A spectacular presentation of the grand American Wing presents more than 800 paintings, sculptures, and decorative arts intertwined, revealing surprising connections and fascinating stories. Thematic displays explore the international character of American art and Baltimore’s position as a major center for art production and foreign trade from the late 18th century forward.
A selection of 21st-century objects, such as Richard Lee’s Sinking and Burning (2005), a cabinet with reverse glass painting, also reveals unexpected links between historic and contemporary American art.
Baltimore Museum of Art
The Baltimore Museum of Art (BMA), located in Baltimore, Maryland, United States, is an art museum that was founded in 1914. While founded with a single painting, today the BMA has over 95,000 works of art—including the largest public holding of works by Henri Matisse. Collection highlights include a selection of American and European painting, sculpture, and decorative arts; works by contemporary artists; significant artworks from China; Antioch mosaics, and a collection of art from Africa. The BMA’s galleries showcase examples from one of the nation’s collections of prints, drawings, and photographs and textiles from around the world.The museum also has a landscaped 2.7-acre sculpture garden. The museum encompasses a 210,000 sq. ft. building that was originally built in 1929, in the “Roman Temple” architectural style, under the design of famous American architect John Russell Pope. The museum is located between Charles Village, to the east, Remington, to the south, Hampden, to the west; and south of the Roland Park neighborhoods, immediately adjacent to the Homewood campus of Johns Hopkins University, though the museum is an independent institution that is not affiliated with the university.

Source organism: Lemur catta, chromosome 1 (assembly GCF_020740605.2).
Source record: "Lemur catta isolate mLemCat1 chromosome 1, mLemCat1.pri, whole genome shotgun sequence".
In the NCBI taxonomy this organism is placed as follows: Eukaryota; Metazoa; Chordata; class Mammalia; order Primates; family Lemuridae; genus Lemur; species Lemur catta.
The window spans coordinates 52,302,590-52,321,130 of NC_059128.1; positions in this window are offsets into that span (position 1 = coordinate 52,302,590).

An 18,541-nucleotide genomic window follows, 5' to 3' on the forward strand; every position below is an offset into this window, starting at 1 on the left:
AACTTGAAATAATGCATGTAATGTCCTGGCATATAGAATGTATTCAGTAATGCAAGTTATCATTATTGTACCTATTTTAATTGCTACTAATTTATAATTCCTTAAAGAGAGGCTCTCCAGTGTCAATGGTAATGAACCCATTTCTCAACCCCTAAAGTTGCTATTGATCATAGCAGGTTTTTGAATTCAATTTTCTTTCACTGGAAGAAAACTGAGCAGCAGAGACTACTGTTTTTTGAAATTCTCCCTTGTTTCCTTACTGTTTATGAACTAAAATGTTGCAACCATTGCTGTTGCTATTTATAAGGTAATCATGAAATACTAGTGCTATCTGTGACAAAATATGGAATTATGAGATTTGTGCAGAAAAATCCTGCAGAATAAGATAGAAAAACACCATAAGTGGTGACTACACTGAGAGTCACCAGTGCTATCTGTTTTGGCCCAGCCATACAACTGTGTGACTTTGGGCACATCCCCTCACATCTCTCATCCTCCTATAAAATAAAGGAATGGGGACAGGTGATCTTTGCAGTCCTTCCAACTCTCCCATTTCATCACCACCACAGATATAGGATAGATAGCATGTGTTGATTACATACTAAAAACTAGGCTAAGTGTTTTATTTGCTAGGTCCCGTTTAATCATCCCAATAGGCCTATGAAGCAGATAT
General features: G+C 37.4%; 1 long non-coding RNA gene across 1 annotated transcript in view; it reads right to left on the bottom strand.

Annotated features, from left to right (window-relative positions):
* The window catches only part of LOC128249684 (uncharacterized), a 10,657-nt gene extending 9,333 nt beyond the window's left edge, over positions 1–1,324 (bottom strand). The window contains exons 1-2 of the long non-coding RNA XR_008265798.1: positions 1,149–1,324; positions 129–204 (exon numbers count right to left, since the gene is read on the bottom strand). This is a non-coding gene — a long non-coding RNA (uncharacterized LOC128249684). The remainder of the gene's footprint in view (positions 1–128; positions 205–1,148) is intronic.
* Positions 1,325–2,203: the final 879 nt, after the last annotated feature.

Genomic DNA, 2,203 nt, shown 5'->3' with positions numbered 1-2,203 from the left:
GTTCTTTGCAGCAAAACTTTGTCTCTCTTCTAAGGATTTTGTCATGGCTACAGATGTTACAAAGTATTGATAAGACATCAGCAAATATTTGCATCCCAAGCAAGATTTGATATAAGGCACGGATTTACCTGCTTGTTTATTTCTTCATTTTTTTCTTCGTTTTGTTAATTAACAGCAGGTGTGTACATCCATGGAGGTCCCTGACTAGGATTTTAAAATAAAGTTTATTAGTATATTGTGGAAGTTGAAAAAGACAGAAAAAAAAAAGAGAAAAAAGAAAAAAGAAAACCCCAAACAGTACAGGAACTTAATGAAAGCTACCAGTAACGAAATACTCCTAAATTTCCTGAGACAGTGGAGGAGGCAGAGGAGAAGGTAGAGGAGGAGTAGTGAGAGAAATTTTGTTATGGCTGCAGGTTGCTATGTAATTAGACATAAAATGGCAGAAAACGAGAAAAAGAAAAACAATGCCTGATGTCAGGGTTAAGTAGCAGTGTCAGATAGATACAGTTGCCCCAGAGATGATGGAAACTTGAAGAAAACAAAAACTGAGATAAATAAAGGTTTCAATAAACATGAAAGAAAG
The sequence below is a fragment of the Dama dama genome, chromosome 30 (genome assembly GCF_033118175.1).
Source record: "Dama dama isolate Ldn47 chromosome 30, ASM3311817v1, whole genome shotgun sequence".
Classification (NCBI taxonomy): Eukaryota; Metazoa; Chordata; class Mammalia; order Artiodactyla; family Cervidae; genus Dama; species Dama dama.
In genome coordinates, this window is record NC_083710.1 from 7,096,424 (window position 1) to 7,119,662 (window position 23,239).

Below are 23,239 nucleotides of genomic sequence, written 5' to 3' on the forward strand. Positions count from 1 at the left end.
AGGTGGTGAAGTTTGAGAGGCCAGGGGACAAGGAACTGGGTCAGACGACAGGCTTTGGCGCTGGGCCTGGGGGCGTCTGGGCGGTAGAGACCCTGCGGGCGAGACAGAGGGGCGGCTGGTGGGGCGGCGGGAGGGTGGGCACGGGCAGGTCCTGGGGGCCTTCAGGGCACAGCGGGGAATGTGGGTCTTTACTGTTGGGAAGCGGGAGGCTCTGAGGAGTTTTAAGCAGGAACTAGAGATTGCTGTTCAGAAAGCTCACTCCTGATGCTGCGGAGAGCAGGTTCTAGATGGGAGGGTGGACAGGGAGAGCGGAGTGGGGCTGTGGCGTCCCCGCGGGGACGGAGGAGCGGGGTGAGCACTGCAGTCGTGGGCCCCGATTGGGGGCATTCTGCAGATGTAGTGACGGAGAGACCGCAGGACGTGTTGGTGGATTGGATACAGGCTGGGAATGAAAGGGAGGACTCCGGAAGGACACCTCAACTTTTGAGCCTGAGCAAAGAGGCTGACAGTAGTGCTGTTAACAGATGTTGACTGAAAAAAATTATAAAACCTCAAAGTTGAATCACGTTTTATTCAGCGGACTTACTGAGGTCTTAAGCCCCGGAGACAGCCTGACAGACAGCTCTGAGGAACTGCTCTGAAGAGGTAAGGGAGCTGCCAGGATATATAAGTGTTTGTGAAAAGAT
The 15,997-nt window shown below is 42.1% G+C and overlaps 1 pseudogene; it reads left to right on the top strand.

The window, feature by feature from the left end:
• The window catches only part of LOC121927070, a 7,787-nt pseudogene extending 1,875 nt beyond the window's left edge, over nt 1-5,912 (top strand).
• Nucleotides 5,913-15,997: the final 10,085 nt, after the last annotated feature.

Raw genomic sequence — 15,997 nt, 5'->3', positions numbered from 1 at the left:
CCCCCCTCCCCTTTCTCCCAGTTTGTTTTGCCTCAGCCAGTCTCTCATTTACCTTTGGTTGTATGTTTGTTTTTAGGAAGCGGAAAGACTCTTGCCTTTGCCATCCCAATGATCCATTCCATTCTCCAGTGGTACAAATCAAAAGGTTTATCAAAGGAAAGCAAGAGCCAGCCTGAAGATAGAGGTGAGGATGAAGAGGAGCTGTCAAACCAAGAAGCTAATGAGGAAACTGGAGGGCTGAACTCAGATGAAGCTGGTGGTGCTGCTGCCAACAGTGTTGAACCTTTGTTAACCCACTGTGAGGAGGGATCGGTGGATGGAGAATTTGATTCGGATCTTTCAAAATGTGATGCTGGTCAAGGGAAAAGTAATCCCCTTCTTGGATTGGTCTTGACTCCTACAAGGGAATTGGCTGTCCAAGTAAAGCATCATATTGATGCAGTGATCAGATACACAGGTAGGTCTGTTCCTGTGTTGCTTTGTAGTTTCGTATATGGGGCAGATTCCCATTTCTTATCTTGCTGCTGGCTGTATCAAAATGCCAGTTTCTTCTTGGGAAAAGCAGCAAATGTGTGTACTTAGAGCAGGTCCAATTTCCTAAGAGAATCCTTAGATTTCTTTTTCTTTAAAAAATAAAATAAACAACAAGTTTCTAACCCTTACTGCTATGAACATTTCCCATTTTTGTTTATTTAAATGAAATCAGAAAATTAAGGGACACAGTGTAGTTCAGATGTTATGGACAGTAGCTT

The highlight of the museum is the Cone Collection, brought together by Baltimore sisters Dr. Claribel (1864–1929) and Etta Cone (1870–1949). Accomplished collectors, the sisters amassed a wealth of works by artists including Matisse, Picasso, Cézanne, Manet, Degas, Giambattista Pittoni, Gauguin, van Gogh, and Renoir, nearly all of which were donated to the museum. The museum is also the permanent home of the George A. Lucas collection of 18,000 works of French mid-nineteenth-century art, which has been acclaimed by the museum as a cultural “treasure” and “among the greatest single holdings of French art in the country.”
The BMA is currently led by Director Christopher Bedford, who was appointed in May 2016, after a year-long search. Prior to joining the BMA, Bedford led the Rose Art Museum at Brandeis University in Massachusetts for four years. He helped the Rose Art Museum out of international controversy in 2009 when, during the economic recession, the museum proposed selling off their top-notch art collection to help with its struggling finances.
The Baltimore Museum of Art is home to an internationally renowned collection of 19th-century, modern, and contemporary art. Founded in 1914 with a single painting, the BMA today has 95,000 works of art—including the largest holding of works by Henri Matisse in the world.
The Museum has a long tradition of collecting the art of the day, beginning with the Cone Sisters, whose acquisitions from living artists lead the Museum’s commitment to contemporary art.
Since October 2006, the Baltimore Museum of Art and the Walters Art Museum (formerly Walters Art Gallery), have offered free general admission year-round as a result of grants given by Baltimore City, Baltimore County, and several foundations.